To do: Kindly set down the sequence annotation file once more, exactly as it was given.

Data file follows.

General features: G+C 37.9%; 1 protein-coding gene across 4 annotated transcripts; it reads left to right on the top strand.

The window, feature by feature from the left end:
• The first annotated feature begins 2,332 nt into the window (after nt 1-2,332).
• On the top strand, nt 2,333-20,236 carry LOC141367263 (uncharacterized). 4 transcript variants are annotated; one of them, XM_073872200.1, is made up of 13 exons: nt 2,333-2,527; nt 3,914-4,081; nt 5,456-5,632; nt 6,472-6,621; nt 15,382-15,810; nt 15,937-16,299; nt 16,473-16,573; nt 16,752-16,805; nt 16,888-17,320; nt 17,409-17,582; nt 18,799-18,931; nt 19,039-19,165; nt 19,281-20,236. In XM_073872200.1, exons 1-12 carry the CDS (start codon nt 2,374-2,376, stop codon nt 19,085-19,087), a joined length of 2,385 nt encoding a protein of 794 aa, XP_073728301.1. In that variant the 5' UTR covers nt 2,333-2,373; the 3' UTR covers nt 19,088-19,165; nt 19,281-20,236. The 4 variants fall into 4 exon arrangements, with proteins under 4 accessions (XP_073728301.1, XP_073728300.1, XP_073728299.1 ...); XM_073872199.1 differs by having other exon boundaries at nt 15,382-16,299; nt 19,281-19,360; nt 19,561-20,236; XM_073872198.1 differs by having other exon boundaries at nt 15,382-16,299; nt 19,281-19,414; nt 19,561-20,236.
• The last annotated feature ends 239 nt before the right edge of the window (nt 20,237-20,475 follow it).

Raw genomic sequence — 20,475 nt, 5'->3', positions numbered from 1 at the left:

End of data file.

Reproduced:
General features: G+C 37.9%; 1 protein-coding gene across 4 annotated transcripts; it reads left to right on the top strand.

The window, feature by feature from the left end:
• The first annotated feature begins 2,332 nt into the window (after nt 1-2,332).
• On the top strand, nt 2,333-20,236 carry LOC141367263 (uncharacterized). 4 transcript variants are annotated; one of them, XM_073872200.1, is made up of 13 exons: nt 2,333-2,527; nt 3,914-4,081; nt 5,456-5,632; nt 6,472-6,621; nt 15,382-15,810; nt 15,937-16,299; nt 16,473-16,573; nt 16,752-16,805; nt 16,888-17,320; nt 17,409-17,582; nt 18,799-18,931; nt 19,039-19,165; nt 19,281-20,236. In XM_073872200.1, exons 1-12 carry the CDS (start codon nt 2,374-2,376, stop codon nt 19,085-19,087), a joined length of 2,385 nt encoding a protein of 794 aa, XP_073728301.1. In that variant the 5' UTR covers nt 2,333-2,373; the 3' UTR covers nt 19,088-19,165; nt 19,281-20,236. The 4 variants fall into 4 exon arrangements, with proteins under 4 accessions (XP_073728301.1, XP_073728300.1, XP_073728299.1 ...); XM_073872199.1 differs by having other exon boundaries at nt 15,382-16,299; nt 19,281-19,360; nt 19,561-20,236; XM_073872198.1 differs by having other exon boundaries at nt 15,382-16,299; nt 19,281-19,414; nt 19,561-20,236.
• The last annotated feature ends 239 nt before the right edge of the window (nt 20,237-20,475 follow it).

Raw genomic sequence — 20,475 nt, 5'->3', positions numbered from 1 at the left: